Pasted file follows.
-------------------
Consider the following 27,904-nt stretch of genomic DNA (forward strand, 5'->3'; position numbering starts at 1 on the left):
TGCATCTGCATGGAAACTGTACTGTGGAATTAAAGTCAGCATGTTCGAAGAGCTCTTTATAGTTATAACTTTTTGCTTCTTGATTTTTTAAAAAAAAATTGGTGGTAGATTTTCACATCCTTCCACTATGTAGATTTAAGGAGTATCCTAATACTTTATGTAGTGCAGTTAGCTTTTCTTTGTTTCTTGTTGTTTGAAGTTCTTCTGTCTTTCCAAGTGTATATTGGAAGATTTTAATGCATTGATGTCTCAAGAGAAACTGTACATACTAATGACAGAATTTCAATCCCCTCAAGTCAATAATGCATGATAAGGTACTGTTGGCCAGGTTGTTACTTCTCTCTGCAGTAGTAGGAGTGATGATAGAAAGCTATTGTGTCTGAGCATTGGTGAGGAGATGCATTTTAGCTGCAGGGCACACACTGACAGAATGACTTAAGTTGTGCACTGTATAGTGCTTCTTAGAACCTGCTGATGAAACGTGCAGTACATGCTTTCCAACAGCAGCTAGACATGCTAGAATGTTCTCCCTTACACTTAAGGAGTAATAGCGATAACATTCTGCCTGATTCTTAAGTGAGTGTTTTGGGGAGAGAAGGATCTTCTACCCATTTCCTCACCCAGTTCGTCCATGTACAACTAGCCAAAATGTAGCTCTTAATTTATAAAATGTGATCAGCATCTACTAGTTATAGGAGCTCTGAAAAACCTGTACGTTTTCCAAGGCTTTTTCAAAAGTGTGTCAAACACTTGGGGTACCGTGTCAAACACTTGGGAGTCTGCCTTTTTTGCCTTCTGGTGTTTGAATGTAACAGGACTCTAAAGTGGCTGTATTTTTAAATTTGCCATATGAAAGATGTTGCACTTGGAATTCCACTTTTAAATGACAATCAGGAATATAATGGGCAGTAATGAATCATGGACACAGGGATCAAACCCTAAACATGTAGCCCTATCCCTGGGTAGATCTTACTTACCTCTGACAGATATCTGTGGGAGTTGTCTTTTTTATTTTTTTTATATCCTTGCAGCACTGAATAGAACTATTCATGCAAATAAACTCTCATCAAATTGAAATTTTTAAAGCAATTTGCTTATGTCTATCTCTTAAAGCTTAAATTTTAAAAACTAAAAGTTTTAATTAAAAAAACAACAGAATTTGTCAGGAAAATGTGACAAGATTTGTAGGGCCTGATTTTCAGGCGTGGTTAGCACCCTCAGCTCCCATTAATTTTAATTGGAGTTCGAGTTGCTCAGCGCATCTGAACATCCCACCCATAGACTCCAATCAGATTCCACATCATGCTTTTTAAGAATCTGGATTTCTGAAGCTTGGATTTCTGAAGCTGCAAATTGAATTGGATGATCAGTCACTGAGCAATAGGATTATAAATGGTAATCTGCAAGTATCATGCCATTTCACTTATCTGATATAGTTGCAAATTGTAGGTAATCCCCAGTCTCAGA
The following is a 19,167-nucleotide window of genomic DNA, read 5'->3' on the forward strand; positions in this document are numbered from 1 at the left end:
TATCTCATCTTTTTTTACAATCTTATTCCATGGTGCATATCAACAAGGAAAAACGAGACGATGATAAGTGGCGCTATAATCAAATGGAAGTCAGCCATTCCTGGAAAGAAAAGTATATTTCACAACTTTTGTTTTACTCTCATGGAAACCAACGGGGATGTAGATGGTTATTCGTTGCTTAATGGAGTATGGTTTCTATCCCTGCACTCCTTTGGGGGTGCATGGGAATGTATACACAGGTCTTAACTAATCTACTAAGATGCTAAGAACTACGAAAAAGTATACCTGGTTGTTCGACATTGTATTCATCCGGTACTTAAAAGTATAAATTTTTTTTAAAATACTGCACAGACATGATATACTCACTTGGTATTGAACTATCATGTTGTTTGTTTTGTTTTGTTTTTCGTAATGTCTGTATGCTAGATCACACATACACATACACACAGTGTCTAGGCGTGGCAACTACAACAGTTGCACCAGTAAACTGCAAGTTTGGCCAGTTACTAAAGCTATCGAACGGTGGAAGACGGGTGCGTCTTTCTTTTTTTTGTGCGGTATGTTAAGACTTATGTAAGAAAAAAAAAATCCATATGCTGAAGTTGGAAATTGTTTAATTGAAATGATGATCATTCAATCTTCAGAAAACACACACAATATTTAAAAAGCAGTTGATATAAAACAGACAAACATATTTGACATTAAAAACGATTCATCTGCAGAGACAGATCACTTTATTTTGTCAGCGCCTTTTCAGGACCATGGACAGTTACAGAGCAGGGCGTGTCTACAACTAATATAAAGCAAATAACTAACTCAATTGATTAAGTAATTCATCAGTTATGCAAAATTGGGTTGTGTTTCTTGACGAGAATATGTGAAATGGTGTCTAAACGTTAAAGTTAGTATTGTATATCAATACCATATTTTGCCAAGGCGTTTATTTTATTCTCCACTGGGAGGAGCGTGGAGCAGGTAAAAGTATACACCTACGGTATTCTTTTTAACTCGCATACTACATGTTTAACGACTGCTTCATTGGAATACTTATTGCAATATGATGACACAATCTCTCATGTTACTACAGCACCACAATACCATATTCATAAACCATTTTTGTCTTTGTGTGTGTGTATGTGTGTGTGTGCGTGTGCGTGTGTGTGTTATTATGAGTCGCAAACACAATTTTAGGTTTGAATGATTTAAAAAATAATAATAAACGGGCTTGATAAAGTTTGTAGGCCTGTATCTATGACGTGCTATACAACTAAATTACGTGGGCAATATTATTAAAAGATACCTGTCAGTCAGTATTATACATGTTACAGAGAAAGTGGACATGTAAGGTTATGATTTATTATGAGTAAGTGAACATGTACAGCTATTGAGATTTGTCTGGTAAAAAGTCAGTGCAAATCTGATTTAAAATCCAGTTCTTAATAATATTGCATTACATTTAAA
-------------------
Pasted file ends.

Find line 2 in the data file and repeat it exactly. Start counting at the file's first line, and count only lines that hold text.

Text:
TGCATCTGCATGGAAACTGTACTGTGGAATTAAAGTCAGCATGTTCGAAGAGCTCTTTATAGTTATAACTTTTTGCTTCTTGATTTTTTAAAAAAAAATTGGTGGTAGATTTTCACATCCTTCCACTATGTAGATTTAAGGAGTATCCTAATACTTTATGTAGTGCAGTTAGCTTTTCTTTGTTTCTTGTTGTTTGAAGTTCTTCTGTCTTTCCAAGTGTATATTGGAAGATTTTAATGCATTGATGTCTCAAGAGAAACTGTACATACTAATGACAGAATTTCAATCCCCTCAAGTCAATAATGCATGATAAGGTACTGTTGGCCAGGTTGTTACTTCTCTCTGCAGTAGTAGGAGTGATGATAGAAAGCTATTGTGTCTGAGCATTGGTGAGGAGATGCATTTTAGCTGCAGGGCACACACTGACAGAATGACTTAAGTTGTGCACTGTATAGTGCTTCTTAGAACCTGCTGATGAAACGTGCAGTACATGCTTTCCAACAGCAGCTAGACATGCTAGAATGTTCTCCCTTACACTTAAGGAGTAATAGCGATAACATTCTGCCTGATTCTTAAGTGAGTGTTTTGGGGAGAGAAGGATCTTCTACCCATTTCCTCACCCAGTTCGTCCATGTACAACTAGCCAAAATGTAGCTCTTAATTTATAAAATGTGATCAGCATCTACTAGTTATAGGAGCTCTGAAAAACCTGTACGTTTTCCAAGGCTTTTTCAAAAGTGTGTCAAACACTTGGGGTACCGTGTCAAACACTTGGGAGTCTGCCTTTTTTGCCTTCTGGTGTTTGAATGTAACAGGACTCTAAAGTGGCTGTATTTTTAAATTTGCCATATGAAAGATGTTGCACTTGGAATTCCACTTTTAAATGACAATCAGGAATATAATGGGCAGTAATGAATCATGGACACAGGGATCAAACCCTAAACATGTAGCCCTATCCCTGGGTAGATCTTACTTACCTCTGACAGATATCTGTGGGAGTTGTCTTTTTTATTTTTTTTATATCCTTGCAGCACTGAATAGAACTATTCATGCAAATAAACTCTCATCAAATTGAAATTTTTAAAGCAATTTGCTTATGTCTATCTCTTAAAGCTTAAATTTTAAAAACTAAAAGTTTTAATTAAAAAAACAACAGAATTTGTCAGGAAAATGTGACAAGATTTGTAGGGCCTGATTTTCAGGCGTGGTTAGCACCCTCAGCTCCCATTAATTTTAATTGGAGTTCGAGTTGCTCAGCGCATCTGAACATCCCACCCATAGACTCCAATCAGATTCCACATCATGCTTTTTAAGAATCTGGATTTCTGAAGCTTGGATTTCTGAAGCTGCAAATTGAATTGGATGATCAGTCACTGAGCAATAGGATTATAAATGGTAATCTGCAAGTATCATGCCATTTCACTTATCTGATATAGTTGCAAATTGTAGGTAATCCCCAGTCTCAGA